The clamping members 17A and 17B are secured to and supported by a set of relatively rigid, upright, spaced-apart, conductive contact support members 18 and 19 with the bender member 15 sandwiched therebetween cantilever fashion and the entire structure held together in a relatively rigid manner by through bolts and nuts shown at 21. The clamping members 17A and 17B are formed of electrically conductive material and have terminal leads 16A and 16B secured therein so that they make good electrical contact with and connection to the respective outer conductive surfaces 15D and 15E on piezoceramic plate elements 15A, 15B for application of energizing electric potential to these surfaces. It should be noted that since the piezoelectric ceramic plate elements 15A and 15B are excellent electrical insulators, they provide electrical isolation between the outer conductive surfaces 15B and 15E and their respective terminal lead connections provided by the clamping members 17A, 17B and conductive leads 16A, 16B, respectively. The clamping members 17A and 17B are electrically isolated from the conductive contact supporting bars 18 and 19 by insulating surfaces 22 and 23, respectively. For a more detailed description of a preferred form of fabrication and operation including excitation of the bender-type piezoelectric ceramic switching device 14 (to be described more fully hereafter with relation to FIGS. 5 and 6), reference is made to copending U.S. patent application Ser. No. 685,109 in the names of John D. Harnden, Jr. and William P. Kornrumpf for Improved Piezoelectric Ceramic Switching Devices And Systems And Method of Making Same filed concurrently with this application, the disclosure of which hereby is incorporated into the disclosure of this application in its entirety.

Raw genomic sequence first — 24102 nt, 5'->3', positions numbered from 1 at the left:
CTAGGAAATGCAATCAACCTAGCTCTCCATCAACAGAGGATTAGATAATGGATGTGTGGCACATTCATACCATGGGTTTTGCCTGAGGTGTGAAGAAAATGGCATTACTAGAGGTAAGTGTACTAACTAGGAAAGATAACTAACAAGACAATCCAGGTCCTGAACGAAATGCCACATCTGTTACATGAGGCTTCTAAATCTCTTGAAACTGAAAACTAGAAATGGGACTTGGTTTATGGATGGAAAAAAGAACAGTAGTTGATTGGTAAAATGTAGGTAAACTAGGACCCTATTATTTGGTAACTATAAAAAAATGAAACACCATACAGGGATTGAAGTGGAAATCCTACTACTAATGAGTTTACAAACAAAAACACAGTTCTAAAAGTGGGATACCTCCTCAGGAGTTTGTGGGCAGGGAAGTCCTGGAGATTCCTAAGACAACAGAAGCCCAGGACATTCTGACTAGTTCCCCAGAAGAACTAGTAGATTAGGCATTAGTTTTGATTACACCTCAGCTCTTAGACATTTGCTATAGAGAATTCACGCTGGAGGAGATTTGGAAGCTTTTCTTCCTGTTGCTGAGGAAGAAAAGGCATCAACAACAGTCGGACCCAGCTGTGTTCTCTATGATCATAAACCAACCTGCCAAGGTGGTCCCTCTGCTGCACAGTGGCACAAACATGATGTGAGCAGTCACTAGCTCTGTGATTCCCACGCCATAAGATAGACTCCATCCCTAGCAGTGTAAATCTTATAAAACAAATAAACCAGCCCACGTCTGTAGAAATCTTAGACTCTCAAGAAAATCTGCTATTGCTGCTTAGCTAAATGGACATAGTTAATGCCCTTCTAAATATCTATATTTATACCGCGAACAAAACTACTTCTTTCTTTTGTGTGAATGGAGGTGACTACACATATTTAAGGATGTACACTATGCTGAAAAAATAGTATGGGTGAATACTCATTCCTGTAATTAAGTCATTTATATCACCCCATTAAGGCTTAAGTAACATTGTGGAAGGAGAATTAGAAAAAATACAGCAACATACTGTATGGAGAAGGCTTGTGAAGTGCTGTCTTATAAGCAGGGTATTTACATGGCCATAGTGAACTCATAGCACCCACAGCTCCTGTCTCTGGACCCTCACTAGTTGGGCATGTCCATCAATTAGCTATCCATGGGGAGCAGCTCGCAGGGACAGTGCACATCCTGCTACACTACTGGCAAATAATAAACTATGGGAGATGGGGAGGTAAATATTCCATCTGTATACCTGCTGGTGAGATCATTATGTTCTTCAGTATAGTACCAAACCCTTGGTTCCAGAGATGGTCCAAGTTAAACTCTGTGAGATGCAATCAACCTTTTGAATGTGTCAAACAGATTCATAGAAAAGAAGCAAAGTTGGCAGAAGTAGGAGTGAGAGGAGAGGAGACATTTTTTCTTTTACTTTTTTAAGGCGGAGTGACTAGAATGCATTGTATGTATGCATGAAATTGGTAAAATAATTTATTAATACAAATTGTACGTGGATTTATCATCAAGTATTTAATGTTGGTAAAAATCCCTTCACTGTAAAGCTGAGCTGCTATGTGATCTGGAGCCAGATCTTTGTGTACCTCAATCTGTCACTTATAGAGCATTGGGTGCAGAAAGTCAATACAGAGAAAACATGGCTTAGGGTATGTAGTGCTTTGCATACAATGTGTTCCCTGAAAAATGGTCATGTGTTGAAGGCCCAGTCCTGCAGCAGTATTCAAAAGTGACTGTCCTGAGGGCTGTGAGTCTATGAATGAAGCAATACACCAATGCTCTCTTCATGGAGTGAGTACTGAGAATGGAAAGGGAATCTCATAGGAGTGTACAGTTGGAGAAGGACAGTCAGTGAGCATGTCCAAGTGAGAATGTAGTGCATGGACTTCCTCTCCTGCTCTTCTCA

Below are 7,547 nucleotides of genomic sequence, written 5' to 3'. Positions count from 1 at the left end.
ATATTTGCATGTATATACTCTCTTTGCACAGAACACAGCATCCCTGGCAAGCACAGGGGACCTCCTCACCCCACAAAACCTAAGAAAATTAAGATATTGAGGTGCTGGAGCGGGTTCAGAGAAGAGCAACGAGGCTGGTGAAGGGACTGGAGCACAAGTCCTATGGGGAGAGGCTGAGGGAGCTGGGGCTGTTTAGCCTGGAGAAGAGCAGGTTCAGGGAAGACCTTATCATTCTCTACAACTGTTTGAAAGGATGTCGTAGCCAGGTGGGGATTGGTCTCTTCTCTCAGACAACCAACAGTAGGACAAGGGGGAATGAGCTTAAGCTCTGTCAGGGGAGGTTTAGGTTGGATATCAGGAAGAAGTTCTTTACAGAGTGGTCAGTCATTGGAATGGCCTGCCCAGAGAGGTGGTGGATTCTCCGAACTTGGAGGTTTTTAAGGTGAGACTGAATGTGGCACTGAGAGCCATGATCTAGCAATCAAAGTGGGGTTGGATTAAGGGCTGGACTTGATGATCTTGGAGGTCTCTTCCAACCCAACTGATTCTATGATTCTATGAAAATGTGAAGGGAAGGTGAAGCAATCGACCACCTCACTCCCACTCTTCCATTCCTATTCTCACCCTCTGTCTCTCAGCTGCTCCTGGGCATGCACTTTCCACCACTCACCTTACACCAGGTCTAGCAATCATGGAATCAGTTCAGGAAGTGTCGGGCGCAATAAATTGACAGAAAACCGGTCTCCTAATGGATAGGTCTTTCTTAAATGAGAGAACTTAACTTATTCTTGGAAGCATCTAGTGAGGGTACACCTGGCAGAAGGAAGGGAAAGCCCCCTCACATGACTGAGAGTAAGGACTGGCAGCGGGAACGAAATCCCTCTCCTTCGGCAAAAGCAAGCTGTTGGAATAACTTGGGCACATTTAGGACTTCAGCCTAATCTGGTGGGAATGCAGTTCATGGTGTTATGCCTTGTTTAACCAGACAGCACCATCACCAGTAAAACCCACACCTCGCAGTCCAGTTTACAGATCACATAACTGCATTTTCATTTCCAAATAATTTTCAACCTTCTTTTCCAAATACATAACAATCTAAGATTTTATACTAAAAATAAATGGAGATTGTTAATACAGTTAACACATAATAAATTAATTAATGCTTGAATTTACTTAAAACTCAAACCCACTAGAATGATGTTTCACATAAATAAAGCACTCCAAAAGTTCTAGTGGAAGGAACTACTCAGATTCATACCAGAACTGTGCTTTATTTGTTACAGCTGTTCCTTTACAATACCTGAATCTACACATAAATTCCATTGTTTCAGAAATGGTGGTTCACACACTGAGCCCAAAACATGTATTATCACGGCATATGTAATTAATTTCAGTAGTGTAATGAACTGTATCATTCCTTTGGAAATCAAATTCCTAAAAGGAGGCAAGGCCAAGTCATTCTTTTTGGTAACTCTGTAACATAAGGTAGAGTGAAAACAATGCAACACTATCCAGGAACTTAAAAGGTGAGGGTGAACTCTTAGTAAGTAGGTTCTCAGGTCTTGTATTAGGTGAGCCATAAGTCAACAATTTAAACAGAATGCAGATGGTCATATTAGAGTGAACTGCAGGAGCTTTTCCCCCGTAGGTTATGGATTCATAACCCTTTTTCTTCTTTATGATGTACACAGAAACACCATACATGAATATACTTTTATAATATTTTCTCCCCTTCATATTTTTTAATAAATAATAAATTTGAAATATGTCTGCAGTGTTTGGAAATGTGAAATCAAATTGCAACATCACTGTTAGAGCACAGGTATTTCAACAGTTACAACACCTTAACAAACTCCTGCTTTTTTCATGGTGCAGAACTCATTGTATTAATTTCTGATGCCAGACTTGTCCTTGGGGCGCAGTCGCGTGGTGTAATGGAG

As noted in the preceeding paragraph, the bender member 15 is supported cantilever fashion within the gastight enclosure 11 by clamping means 17 in a manner such that its movable free end is supported and centered within the space defined between the free ends of the upright conductive contact support bars 18 and 19. The movable free end of bender 15 has a first electric switch contact 24 secured thereon in the form an electrically conductive cap that is electrically insulated from the outer conductive surfaces 15D and 15E by an insulating cap member 25 secured to the end of bender member 15 under conductive cap 24. Secured to conductive cap 24 between the cap and the insulating cap 25 is a flexible braided copper belt shown at 26 which runs down to and is secured to the upright conductive support bar 18 about midway its length for providing an electric current path between conductive cap 24 and bar 18. A similar braided conductive belt 26 runs from the left side of the conductive cap 24 to midway the length of upright conductive support bar 19 as shown in FIGS. 1-3 of the drawings, but has not been shown in FIG. 4 in order to simplify the figure. The lower ends of the conductive braided belts 26 are secured to the respective upright conductive support bars 18 and 19 by respective set screw and nut fasteners 27.